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Acquiring Minds Want to Know

Here's a real knee-slapper. Time Warner carted out its so-called open access letter of intent with Juno Online Services yesterday like a well-orchestrated dog and pony show. The cable giant showed best that it's making little effort to give 'the little guy' access to its pipes beyond pandering to government regulators who are turning up the heat over its multibillion-dollar pending mega-merger with America Online .

First off, this move comes only as a direct response to skeptics at last week's Federal Communication Commission hearings. With questions swirling over Time Warner's commitment to open its pipes to competing ISPs following its merger, the company scrambled to handpick Juno. Sensing Steve Case's empty promises might not fly, a sympathizer already in America Online's hip pocket was swiftly chosen as a poster child for open access.

Early this year, Juno hopped into bed with its well-heeled rival, unveiling a co-branded version of AOL's Instant Messenger (AIM). Meanwhile, AOL was busy fending off real competition by blocking rival instant messaging services like Microsoft Network Messenger and Yahoo! Messenger. Shortly after Juno shook the IPO money tree this time last year, widespread rumors were even bantered about that America Online might buy Juno outright.

Peeking under the covers of Time Warner's LOI, a few key concerns crop up. The first thing is that Juno's broadband initiative won't be ready for prime time until Time Warner's previous commitment with Road Runner expires by 2002. Time Warner says it's trying to renegotiate that commitment, but don't expect anything earlier than early to mid-2001.

With Juno burning through $50 million a quarter and $130 million remaining in its war chest, the future is at best uncertain. I'm not saying the free ISP will go under, but trading under 10 bucks a share amidst a bevy of me-too competitors, a secondary offering won't be a gimme. The company has already saddled retail investors with one follow-on, but in the current grumpy market environment, it looks to be sink or swim. At the very least, Juno won't likely remain a dot-com bachelor by the time open access rolls around. Bottom line - Juno is either AOL's weakest rival or closest ally. Take your pick.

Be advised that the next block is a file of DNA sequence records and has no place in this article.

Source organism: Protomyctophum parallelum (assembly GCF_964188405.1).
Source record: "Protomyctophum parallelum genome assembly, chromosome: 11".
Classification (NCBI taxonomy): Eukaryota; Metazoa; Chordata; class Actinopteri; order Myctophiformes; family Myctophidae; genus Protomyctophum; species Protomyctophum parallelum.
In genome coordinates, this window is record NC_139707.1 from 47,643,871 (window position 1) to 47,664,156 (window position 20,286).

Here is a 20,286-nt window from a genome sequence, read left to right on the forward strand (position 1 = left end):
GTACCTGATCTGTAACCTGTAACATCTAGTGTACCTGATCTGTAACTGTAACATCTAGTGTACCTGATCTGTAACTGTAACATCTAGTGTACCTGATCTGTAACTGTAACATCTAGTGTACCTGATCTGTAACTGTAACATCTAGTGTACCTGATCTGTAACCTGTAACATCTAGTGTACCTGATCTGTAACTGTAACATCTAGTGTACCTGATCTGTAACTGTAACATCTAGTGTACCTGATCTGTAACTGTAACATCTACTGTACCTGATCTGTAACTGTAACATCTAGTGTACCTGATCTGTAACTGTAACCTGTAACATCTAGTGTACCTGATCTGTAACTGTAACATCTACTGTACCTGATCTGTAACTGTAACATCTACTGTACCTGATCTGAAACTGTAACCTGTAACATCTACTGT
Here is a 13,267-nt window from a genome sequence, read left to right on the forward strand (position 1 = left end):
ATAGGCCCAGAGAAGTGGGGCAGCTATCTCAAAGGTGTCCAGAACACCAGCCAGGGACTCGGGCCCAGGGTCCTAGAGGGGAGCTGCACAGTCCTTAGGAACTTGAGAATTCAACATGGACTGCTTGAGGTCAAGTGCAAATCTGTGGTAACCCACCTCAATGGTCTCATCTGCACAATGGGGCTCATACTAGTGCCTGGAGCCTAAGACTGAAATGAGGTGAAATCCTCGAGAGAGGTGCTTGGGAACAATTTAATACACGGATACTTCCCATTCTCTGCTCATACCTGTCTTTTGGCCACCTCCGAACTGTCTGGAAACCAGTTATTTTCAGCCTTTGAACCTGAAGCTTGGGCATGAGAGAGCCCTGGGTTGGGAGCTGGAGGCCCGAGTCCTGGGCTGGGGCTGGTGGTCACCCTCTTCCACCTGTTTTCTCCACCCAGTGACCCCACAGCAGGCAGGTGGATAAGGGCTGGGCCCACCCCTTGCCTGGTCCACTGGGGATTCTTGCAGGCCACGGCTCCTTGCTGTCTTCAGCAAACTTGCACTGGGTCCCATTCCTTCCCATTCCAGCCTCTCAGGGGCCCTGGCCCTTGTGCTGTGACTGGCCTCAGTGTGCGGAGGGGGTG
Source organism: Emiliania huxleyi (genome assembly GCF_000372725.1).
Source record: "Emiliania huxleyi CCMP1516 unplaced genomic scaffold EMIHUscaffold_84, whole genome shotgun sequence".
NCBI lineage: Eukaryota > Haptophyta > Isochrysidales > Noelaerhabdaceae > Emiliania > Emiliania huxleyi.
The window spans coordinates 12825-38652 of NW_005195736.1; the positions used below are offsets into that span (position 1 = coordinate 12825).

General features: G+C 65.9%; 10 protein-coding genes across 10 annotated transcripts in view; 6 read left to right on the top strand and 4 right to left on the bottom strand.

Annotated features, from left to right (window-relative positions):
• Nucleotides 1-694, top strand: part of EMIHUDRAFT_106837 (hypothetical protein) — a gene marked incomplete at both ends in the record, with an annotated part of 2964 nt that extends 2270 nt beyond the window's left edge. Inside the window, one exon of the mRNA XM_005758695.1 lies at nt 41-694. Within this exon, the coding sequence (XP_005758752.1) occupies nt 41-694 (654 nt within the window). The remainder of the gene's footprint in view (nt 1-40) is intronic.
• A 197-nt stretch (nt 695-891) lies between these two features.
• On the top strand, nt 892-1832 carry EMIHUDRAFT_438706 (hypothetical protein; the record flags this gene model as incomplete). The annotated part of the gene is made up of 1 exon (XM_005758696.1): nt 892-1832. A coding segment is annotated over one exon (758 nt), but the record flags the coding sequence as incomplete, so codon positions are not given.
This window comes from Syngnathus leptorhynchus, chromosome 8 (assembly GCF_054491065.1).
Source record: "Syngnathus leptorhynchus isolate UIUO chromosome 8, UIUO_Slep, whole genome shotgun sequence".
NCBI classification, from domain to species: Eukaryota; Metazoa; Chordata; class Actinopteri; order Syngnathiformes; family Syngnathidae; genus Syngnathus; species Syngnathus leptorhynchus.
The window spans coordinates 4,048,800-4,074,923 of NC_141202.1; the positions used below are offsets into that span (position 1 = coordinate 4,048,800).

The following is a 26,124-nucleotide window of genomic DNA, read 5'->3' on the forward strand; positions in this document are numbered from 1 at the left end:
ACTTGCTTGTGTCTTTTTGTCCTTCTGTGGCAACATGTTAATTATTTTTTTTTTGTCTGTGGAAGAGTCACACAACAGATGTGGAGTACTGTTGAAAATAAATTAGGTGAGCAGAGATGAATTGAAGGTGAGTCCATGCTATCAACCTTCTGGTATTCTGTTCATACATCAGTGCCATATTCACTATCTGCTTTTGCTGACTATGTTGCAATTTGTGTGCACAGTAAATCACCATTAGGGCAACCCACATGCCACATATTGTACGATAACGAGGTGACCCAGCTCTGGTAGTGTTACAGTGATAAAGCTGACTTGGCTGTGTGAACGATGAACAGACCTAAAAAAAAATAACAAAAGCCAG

This latest slight of hand shouldn't come as a surprise to anyone familiar with America Online and Time Warner's ongoing shenanigans. We've seen blatant examples of abuse by the planet's largest Internet service provider since it learned to crawl. Back in the old days, the company could shrug it off due to growing pains; but these days, it's all business.

One of my favorites cropped up when America Online released its infamous 5.0 browser that ended up not-so-coincidentally hijacking users' computers and crippling other installed service providers and browsers. The move was so egregious that it sparked a class action lawsuit just weeks following the Time Warner merger announcement. AOL spokesman Rich D'Amato opined, "The lawsuit has no basis in fact or law."

Look - I've seen it first hand - and it's a fact. I suppose AOL considered it a good way to grab market share by the fistful. But many of its 20 million users are ramping onto the information superhighway for the first time and can hardly be expected to navigate the inherent pitfalls that come with installing or uninstalling a booby-trapped browser with training wheels.

The unresolved issue over America Online's monopolistic market share in the instant messaging space and its subsequent interoperability standard foot-dragging deserves far more attention than regulators are g